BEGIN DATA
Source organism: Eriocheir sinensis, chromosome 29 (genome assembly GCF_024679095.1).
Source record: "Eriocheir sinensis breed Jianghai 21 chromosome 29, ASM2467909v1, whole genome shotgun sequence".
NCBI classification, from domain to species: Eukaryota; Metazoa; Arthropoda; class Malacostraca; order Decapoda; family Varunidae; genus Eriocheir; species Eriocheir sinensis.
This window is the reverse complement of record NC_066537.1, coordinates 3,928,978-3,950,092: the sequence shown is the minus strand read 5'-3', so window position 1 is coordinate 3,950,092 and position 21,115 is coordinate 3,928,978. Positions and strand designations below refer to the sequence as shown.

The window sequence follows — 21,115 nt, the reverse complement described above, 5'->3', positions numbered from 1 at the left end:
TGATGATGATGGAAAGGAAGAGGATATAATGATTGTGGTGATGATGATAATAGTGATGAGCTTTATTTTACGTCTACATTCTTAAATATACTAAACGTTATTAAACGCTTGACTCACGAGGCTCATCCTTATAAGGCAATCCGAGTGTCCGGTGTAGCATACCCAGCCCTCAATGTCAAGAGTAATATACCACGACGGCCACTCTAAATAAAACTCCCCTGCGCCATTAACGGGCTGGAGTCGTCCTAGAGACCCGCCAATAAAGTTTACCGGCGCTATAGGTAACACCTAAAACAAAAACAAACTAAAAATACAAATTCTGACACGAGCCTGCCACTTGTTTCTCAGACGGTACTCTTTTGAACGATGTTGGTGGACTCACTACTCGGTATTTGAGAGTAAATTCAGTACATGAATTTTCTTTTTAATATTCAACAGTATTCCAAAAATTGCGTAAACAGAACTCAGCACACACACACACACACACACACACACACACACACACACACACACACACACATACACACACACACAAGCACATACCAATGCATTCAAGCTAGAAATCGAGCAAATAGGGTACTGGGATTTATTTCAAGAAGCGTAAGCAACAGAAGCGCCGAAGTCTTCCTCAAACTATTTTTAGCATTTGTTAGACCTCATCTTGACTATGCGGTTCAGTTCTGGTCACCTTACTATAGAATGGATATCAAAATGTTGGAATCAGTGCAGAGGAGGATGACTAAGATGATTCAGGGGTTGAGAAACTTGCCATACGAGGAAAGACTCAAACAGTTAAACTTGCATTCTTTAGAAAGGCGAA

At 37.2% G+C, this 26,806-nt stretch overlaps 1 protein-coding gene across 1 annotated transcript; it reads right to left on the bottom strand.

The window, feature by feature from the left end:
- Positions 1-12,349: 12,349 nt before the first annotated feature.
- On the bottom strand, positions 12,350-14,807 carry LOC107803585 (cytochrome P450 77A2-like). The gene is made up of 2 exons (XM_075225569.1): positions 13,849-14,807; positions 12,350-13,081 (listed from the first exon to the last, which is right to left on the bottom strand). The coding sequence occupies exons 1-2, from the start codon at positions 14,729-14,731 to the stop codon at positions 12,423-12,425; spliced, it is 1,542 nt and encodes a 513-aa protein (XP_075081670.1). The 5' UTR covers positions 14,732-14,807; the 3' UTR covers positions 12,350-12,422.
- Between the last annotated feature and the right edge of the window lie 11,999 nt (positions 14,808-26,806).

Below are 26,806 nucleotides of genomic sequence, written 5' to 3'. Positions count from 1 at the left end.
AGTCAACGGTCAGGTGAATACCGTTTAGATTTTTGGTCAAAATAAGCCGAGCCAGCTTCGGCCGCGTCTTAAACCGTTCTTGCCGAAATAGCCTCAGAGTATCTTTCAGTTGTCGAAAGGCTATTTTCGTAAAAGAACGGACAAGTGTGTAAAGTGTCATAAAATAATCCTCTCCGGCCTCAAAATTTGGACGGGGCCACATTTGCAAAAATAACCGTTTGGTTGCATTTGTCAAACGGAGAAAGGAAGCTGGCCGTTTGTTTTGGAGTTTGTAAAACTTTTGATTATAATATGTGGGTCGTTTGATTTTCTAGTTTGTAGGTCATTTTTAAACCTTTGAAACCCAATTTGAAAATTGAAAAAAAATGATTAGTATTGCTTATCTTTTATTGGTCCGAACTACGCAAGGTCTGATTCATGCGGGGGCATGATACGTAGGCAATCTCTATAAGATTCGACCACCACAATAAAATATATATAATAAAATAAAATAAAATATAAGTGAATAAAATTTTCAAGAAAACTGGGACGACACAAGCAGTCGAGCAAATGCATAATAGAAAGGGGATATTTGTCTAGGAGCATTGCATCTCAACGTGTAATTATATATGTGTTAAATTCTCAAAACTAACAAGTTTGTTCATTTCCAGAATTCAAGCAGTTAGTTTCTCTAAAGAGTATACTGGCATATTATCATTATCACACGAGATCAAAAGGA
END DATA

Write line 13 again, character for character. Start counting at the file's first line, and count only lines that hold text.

AGTCAACGGTCAGGTGAATACCGTTTAGATTTTTGGTCAAAATAAGCCGAGCCAGCTTCGGCCGCGTCTTAAACCGTTCTTGCCGAAATAGCCTCAGAGTATCTTTCAGTTGTCGAAAGGCTATTTTCGTAAAAGAACGGACAAGTGTGTAAAGTGTCATAAAATAATCCTCTCCGGCCTCAAAATTTGGACGGGGCCACATTTGCAAAAATAACCGTTTGGTTGCATTTGTCAAACGGAGAAAGGAAGCTGGCCGTTTGTTTTGGAGTTTGTAAAACTTTTGATTATAATATGTGGGTCGTTTGATTTTCTAGTTTGTAGGTCATTTTTAAACCTTTGAAACCCAATTTGAAAATTGAAAAAAAATGATTAGTATTGCTTATCTTTTATTGGTCCGAACTACGCAAGGTCTGATTCATGCGGGGGCATGATACGTAGGCAATCTCTATAAGATTCGACCACCACAATAAAATATATATAATAAAATAAAATAAAATATAAGTGAATAAAATTTTCAAGAAAACTGGGACGACACAAGCAGTCGAGCAAATGCATAATAGAAAGGGGATATTTGTCTAGGAGCATTGCATCTCAACGTGTAATTATATATGTGTTAAATTCTCAAAACTAACAAGTTTGTTCATTTCCAGAATTCAAGCAGTTAGTTTCTCTAAAGAGTATACTGGCATATTATCATTATCACACGAGATCAAAAGGA